3. Many Previously Pro-Choice Dems Voted for Stupak Amendment, FiveThirtyEight.com, November 9, 2009
You can click here if you’d like to sign the petition. I think it would be a great thing if you did.

But what I really want to know, is why are so many women soldiers being raped? And why aren’t we doing anything about THAT?????

27
Nov
12

Not usually a flower-art person, but these are absolutely stunning; and that’s even before you think about the time and detail involved in the creation!

ArtStormer

I’m placing my spring bulb order today.  It is one big exercise in delayed gratification.

Anne Ten Donkelaar finds other ways to enjoy the garden.  Her meticulous cutouts are pinned to paper so that they cast gorgeous shadows below.  Fantasy arrangements.  Sumptuous!

Artists website: Anne Ten Donkelaar

View original post

27
Nov
12

russian novella

russian novella.

 

That’s all.

22
Nov
12

cliché thanksgiving thanks

Oldest Son tells me that calling your mom on Mother’s Day to tell her thank you and that you love her is pathetic. That you should thank your mom and tell her you love her just because.

I agree, but I still like it when he calls me on Mother’s Day.

Giving thanks on Thanksgiving is also kind of pathetic — every day should be greeted with thankfulness. As I used to tell my dad when he would complain about getting old:  it beats the alternative.

So in yoga we thank our feet for carrying us through our days, and we thank our hamstrings (Hello, hamstrings!) and our aching backs and our hands for what they carry, and our hearts, for what they carry too.

And when we clean our floors we try to remember to thank the floors and the walls and the roof for keeping us from having to live in the dirt, in the rain.

And when we burn the pumpkin soup (just a little), we try to be thankful for all of the delicious ingredients in that pumpkin soup, and that we have good Calphalon pans so we know they’ll get clean again.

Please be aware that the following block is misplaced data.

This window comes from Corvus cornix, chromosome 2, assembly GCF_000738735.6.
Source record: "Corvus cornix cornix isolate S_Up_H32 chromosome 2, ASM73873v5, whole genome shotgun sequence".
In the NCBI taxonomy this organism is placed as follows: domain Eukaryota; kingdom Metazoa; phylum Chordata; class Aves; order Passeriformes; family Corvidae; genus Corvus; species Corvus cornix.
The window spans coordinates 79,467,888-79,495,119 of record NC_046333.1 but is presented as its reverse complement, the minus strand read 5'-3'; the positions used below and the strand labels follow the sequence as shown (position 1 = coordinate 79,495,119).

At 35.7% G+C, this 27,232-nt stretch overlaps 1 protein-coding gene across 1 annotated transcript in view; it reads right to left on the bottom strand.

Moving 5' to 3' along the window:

And when our children tease and spar and take 45 minutes to do the dishes we are thankful for their health and spirit, and that they are doing the dishes.

On the day after Thanksgiving 7 years ago I drove with my family to my brother’s for an extended family meal, not having yet told our children that their father and I were going to be divorcing.

Six years ago I cooked Thanksgiving dinner for my children and my almost-ex-husband in some kind of weird (pathetic?) attempt to manufacture for my children some weird version of family, which felt to me more like a completely phony and unsatisfying version of “family”; and a few hours after they left I was curled up on the bed in a fetal position, mourning all of the mistakes I had made and how, despite my best efforts, I did not have the relationship I wanted with my children, much less with myself.

So now what am I thankful for?

Well, that the dark days are over.

That we’ve crossed over to the other side.

That everyone’s fine.

That my back hurts, again, but seems to be getting better, and in a little more than a week we’ll have a new hot tub on our back deck (thanks, mom), and that will hopefully help my back problems, and Husband’s knee problems, besides being a wonderful addition to a life that’s being fully and gratefully lived.

For a life that’s being fully and gratefully lived.

For the physical, mental, intellectual, and emotional health of my friends and family.

For jobs that support us, working for and with people who respect our contributions, for food and shelter and kindness.

For a marriage with a man who is thoughtful, and sensitive, and supportive, and who likes, and loves, me as I do him.

He’s going to be embarrassed that I wrote this. But he is the thing I am most grateful for. And, for whatever weird (pathetic?) reason, I want you all to know.

I have it all.

I am the luckiest person I know.

Thank you.

 

21
Nov
12

why not take advantage of every possible opportunity

to raise our children to think in a “sexist” way.

Today’s opportunity, listed in my neighborhood’s “Community Enrichment Classes” brochure, for youth and their “favorite significant adult.” (INMTU*)

For girls: Sweetheart swirl.

For boys: Competitive Game Fest.

Guess the girls don’t like to play games and is it any wonder men won’t dance.

She looks like she’d like to play.

(Click on the picture to see a sampling of what Bing thinks someone looking for a picture of a “Girl in a Football Uniform” is most likely to be looking for. Wonder if the one has anything to do with the other.)

Sheesh.

*I’m Not Making This Up

20
Nov
12

now isn’t that special

As if it’s not bad enough that adjuncts are bearing half of the teaching load at most community colleges, at ~ 1/4 of the pay.

Good thing they have unions so that their voices can be heard and they can at least exert SOME kind of power over the. . .

Oh, yeah.

Nvm.

(All of the adjuncts in this country should quit. Or we should at least declare a day of protest, or a week. Let’s see how many colleges and universities are unable to meet their obligations to their tuition-paying students. Let’s see whether THAT collective voice can be heard.)